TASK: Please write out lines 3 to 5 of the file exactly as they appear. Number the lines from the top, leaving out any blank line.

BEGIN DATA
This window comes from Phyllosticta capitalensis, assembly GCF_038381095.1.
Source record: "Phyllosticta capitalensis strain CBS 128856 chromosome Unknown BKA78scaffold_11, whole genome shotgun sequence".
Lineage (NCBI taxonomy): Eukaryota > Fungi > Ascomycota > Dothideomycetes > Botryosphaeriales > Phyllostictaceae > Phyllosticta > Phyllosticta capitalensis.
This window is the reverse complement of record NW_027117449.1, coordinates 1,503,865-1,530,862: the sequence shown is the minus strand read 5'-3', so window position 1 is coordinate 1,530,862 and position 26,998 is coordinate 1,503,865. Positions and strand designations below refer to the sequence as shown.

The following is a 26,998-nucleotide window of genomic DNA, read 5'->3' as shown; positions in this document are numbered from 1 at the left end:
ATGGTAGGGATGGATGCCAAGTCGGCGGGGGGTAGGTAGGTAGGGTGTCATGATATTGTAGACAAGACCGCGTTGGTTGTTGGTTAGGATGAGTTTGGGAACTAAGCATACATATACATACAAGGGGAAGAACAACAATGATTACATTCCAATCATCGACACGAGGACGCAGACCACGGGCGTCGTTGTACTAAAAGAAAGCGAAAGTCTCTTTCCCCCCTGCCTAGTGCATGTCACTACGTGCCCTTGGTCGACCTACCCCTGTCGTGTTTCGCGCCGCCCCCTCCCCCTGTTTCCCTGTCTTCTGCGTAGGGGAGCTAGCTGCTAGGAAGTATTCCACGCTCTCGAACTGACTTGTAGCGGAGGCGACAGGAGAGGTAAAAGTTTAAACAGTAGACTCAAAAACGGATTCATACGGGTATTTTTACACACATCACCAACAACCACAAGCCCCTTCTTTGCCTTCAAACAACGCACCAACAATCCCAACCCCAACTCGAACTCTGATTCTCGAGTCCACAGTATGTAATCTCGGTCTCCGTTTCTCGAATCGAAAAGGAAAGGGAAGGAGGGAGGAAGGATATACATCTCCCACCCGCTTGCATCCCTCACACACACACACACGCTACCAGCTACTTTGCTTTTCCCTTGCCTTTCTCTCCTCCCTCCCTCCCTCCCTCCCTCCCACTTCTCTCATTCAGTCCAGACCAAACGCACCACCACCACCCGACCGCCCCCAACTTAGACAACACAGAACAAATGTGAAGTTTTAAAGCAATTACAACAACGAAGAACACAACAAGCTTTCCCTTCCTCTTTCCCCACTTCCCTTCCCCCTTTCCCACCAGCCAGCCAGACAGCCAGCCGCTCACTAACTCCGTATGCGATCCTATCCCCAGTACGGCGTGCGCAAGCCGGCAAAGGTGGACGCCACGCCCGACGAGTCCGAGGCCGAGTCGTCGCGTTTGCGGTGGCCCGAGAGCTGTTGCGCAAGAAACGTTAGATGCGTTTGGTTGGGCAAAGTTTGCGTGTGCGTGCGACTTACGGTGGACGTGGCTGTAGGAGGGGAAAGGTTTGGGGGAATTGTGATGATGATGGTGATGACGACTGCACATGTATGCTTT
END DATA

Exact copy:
Lineage (NCBI taxonomy): Eukaryota > Fungi > Ascomycota > Dothideomycetes > Botryosphaeriales > Phyllostictaceae > Phyllosticta > Phyllosticta capitalensis.
This window is the reverse complement of record NW_027117449.1, coordinates 1,503,865-1,530,862: the sequence shown is the minus strand read 5'-3', so window position 1 is coordinate 1,530,862 and position 26,998 is coordinate 1,503,865. Positions and strand designations below refer to the sequence as shown.

The following is a 26,998-nucleotide window of genomic DNA, read 5'->3' as shown; positions in this document are numbered from 1 at the left end: